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Contributor Notes

Peter M. Collins has taught undergraduate and graduate students in schools and departments of both philosophy and education. For thirty-two years he was a full-time faculty member at Marquette University in Milwaukee, Wisconsin; but he also has taught and lectured in other universities in the United States (including the island of Guam), Australia, the Philippines, Thailand, and Taiwan. He has published two books; and his articles and book reviews in philosophy and education have appeared in about thirty different scholarly journals published in the United States, Australia, England, Ireland, India, Taiwan, South Africa, Nigeria, and the Philippines. He currently is senior research fellow at the Institute for the History of Philosophy and Pedagogy in Rockville, Maryland.

Roger Duncan holds a PhD in philosophy from Yale University. He taught philosophy at the University of Connecticut, Hartford Branch, for twenty-seven years, then at Fairfield University for seven, and currently teaches philosophy at Holy Apostles College and Seminary in Cromwell, Connecticut. He is the author of numerous articles on classical and Thomistic philosophy. He is director of education of the Promisek Center at Three Rivers Farm in Bridgewater, Connecticut.

John Gavin, SJ, was ordained in 2002 and completed his doctorate at the Institutum Patristicum Augustinianum in Rome in 2007 with [End Page 174] a dissertation on Maximus the Confessor. From 2007 to 2010 he taught in Rome at the Pontifical Biblical Institute and the Pontifical Gregorian University. He is now assistant professor in the department of religious studies in the College of the Holy Cross, Worcester, Massachusetts. His current monograph examines the Christology of John Scottus Eriugena.

Frank L. Jones is professor of security studies at the U.S. Army War College, where he holds the General Dwight D. Eisenhower Chair of National Security. An expert in national security policy and strategy, he is the author of Blowtorch: Robert Komer, Vietnam, and American Cold War Strategy.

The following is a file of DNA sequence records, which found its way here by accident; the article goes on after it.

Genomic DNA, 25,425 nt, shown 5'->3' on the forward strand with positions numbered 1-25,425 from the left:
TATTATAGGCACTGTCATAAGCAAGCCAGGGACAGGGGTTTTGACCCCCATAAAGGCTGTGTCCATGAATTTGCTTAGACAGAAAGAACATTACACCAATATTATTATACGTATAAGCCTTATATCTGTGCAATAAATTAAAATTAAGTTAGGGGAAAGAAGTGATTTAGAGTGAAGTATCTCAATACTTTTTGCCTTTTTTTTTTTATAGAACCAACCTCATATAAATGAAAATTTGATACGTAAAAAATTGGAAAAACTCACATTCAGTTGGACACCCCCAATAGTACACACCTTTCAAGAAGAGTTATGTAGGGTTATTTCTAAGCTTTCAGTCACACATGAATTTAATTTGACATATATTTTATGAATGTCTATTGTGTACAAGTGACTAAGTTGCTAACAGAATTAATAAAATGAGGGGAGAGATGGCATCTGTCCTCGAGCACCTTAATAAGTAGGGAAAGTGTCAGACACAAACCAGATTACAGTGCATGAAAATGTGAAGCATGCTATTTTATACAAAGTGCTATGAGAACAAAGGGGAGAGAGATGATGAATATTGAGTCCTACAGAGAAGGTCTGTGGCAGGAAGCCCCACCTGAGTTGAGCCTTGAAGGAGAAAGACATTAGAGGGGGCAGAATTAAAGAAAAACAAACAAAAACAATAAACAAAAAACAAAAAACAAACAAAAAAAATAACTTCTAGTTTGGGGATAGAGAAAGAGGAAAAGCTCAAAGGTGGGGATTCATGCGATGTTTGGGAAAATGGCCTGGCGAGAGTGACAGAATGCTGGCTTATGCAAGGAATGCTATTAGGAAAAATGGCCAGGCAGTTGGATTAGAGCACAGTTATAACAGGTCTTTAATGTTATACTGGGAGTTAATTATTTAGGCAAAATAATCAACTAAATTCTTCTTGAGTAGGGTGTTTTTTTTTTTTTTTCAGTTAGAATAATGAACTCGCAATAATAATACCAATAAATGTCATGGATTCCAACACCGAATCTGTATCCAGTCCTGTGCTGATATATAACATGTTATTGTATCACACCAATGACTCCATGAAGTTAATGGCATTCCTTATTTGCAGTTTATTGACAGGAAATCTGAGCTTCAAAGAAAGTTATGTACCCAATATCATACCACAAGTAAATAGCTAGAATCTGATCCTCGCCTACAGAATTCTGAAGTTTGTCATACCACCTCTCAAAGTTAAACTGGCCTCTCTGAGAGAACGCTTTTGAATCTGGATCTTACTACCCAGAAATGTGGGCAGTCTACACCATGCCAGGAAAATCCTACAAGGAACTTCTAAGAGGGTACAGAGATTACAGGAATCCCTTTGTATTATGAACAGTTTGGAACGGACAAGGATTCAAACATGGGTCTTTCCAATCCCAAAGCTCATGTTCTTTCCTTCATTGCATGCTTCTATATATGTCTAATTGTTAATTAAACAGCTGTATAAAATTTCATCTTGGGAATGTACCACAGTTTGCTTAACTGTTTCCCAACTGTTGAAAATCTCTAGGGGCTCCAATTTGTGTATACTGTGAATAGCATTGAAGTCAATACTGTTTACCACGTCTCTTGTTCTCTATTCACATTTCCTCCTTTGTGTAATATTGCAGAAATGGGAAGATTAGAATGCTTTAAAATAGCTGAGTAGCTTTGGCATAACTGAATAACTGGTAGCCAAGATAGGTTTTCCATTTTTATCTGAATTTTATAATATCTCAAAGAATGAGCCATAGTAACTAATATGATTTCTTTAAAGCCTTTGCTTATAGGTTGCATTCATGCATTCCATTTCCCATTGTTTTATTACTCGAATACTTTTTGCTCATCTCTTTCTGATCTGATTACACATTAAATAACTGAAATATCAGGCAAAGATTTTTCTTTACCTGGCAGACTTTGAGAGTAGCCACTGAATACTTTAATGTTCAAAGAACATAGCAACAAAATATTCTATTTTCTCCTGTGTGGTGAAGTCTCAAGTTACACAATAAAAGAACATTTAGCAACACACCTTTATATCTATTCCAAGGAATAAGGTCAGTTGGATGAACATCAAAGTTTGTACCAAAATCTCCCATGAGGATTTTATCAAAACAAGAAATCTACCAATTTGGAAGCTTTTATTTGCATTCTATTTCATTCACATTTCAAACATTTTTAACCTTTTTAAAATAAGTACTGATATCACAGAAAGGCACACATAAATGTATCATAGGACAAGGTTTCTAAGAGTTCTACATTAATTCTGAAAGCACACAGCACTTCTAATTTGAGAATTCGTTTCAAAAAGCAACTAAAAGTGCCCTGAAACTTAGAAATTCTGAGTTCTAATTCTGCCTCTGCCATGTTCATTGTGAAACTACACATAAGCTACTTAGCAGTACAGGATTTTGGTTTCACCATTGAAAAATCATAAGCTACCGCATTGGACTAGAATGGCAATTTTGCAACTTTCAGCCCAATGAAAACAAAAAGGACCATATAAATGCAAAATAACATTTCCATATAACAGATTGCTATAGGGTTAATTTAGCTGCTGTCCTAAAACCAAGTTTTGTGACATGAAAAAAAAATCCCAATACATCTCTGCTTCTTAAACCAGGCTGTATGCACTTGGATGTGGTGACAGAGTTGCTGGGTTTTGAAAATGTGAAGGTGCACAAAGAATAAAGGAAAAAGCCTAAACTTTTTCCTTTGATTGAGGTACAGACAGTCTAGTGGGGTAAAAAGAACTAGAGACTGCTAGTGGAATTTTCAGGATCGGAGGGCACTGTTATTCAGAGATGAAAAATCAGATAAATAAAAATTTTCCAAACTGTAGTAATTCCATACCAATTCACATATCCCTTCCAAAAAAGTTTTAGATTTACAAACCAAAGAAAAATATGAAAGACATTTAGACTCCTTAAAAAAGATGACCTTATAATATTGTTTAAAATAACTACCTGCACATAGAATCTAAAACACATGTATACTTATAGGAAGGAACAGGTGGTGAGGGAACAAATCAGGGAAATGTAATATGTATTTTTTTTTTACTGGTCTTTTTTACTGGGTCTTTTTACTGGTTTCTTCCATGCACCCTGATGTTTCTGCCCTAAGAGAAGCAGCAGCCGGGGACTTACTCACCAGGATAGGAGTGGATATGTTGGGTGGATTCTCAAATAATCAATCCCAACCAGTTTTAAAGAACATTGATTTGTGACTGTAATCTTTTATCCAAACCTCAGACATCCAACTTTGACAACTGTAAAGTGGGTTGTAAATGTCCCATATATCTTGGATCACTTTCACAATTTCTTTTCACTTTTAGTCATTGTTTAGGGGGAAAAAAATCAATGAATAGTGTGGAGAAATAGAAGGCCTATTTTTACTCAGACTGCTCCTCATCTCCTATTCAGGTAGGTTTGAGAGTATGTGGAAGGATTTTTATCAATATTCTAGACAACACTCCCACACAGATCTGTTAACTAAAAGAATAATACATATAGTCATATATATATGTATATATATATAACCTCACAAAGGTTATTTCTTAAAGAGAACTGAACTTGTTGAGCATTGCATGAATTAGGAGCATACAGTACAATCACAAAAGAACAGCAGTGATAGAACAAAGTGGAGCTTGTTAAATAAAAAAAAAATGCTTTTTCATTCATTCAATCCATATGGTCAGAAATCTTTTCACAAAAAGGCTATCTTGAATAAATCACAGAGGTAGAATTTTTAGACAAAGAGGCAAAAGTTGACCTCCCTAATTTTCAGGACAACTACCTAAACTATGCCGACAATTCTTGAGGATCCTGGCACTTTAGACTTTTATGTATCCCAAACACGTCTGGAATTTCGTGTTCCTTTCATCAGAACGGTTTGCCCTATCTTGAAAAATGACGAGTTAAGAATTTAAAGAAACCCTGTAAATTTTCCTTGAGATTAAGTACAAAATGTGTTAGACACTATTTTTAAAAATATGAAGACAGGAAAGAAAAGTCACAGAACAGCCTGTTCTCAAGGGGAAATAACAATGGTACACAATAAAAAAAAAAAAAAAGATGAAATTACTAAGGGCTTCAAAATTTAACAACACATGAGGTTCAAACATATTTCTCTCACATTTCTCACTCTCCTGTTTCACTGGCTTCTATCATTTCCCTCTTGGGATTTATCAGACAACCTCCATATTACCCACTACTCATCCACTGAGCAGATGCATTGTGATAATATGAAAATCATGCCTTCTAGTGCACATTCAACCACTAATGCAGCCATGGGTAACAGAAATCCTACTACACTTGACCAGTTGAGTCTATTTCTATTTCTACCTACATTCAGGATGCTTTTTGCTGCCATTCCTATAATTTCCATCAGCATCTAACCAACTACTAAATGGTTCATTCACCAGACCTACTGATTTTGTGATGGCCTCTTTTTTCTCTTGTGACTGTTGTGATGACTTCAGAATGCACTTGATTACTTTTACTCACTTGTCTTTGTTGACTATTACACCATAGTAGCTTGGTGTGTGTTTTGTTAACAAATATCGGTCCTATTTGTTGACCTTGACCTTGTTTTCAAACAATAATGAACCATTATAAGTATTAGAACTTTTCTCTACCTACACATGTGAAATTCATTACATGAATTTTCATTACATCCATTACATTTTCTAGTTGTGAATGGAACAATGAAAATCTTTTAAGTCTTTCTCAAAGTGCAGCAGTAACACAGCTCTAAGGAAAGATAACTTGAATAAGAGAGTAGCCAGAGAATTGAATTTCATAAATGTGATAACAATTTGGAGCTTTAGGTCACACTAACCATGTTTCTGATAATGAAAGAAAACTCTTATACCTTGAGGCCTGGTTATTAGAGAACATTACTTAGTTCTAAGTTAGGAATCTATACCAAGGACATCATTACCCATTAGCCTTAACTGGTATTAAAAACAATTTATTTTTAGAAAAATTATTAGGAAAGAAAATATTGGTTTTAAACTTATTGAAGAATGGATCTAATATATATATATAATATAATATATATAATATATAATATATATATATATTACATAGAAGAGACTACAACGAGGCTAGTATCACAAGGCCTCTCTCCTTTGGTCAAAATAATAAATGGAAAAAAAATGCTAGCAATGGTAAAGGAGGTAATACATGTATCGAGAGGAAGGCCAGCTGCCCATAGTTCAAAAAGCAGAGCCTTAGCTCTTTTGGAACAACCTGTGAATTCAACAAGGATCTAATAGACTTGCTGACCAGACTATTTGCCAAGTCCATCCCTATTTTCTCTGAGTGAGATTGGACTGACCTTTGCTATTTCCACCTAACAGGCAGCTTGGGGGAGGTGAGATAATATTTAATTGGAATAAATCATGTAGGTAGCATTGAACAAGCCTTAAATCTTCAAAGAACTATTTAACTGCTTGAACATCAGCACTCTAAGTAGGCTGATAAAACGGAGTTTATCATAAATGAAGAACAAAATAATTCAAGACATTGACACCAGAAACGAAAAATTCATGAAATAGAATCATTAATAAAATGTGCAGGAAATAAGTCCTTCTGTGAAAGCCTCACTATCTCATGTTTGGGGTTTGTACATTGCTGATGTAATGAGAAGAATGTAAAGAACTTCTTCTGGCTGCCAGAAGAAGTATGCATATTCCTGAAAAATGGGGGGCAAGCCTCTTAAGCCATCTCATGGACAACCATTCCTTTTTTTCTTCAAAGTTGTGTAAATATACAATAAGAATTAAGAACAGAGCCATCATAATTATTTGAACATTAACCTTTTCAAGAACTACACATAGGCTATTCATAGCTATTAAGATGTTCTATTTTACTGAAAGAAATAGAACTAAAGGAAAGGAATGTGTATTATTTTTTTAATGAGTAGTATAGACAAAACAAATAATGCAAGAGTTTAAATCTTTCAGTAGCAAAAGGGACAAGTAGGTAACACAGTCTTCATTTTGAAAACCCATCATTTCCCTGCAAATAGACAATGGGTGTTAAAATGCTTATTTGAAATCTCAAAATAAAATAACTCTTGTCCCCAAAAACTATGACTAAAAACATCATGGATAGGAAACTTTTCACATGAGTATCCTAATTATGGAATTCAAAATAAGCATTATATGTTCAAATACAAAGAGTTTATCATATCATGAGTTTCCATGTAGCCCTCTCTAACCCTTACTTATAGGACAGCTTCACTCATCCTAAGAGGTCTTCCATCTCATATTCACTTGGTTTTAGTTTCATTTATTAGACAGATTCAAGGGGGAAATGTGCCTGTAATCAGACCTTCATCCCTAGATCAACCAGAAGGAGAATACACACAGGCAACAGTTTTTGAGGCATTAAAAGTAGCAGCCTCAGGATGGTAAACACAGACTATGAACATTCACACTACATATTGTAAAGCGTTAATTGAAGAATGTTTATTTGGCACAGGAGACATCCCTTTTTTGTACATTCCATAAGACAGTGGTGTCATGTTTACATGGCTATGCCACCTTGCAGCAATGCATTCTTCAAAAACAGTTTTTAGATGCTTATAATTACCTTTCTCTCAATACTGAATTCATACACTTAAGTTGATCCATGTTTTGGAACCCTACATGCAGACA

Michael Hollerich is professor of theology at the University of Saint Thomas, where he teaches courses in Church history. He has research interests in the early Christian period, especially the writings of Eusebius of Caesarea (d. 339), and in modern German Church history. His most recent book is a translation of Erik Peterson’s Theological Tractates (Stanford University Press, 2011).

Molly Morrison is associate professor of Italian at Ohio University in Athens, Ohio, where she teaches Italian language and literature. She also directs the “Italian in Florence” study abroad program in Italy each summer. She has published various articles on Dante, Angela of Foligno, and Catherine of Siena.

Erik Peterson (1890–1960) was a German patristics scholar and a convert to Roman Catholicism. His technical scholarship on early Christianity is still cited by scholars today. His theological legacy in recent years has been receiving due attention as the distinctive voice of “an outsider,” and for its contribution to the renewal of Catholic theology prior to the Second Vatican Council. At a symposium in Rome in October 2010, on the fiftieth anniversary of his death, Pope Benedict XVI paid tribute to him and spoke of the role Peterson played in his own theological formation. The papers from the [End Page 175] symposium have now been published as Erik Peterson—La presenza teologica di un outsider, G. Caronello, ed. (Vatican City: Libreria Editrice Vaticana, 2013).

Daniel P. Toma is associate professor of biology at Minnesota State University, Mankato, Minnesota, where he teaches genetics and entomology. His biological research interests are behavior genetics, using the fruit fly and the honey bee as models. He is the faculty liaison at the MNSU Newman Center where he leads a theology discussion group. He received his PhD from the University of Illinois in biology (genetics) and was a researcher for several years at the Neurosciences Institute in San Diego, California, a private non-for-profit research institute devoted to the structure and function of the brain, founded by Nobel Laureate, Gerald Edelman. He is currently writing a book on the relationship between Catholicism and science. [End Page 176]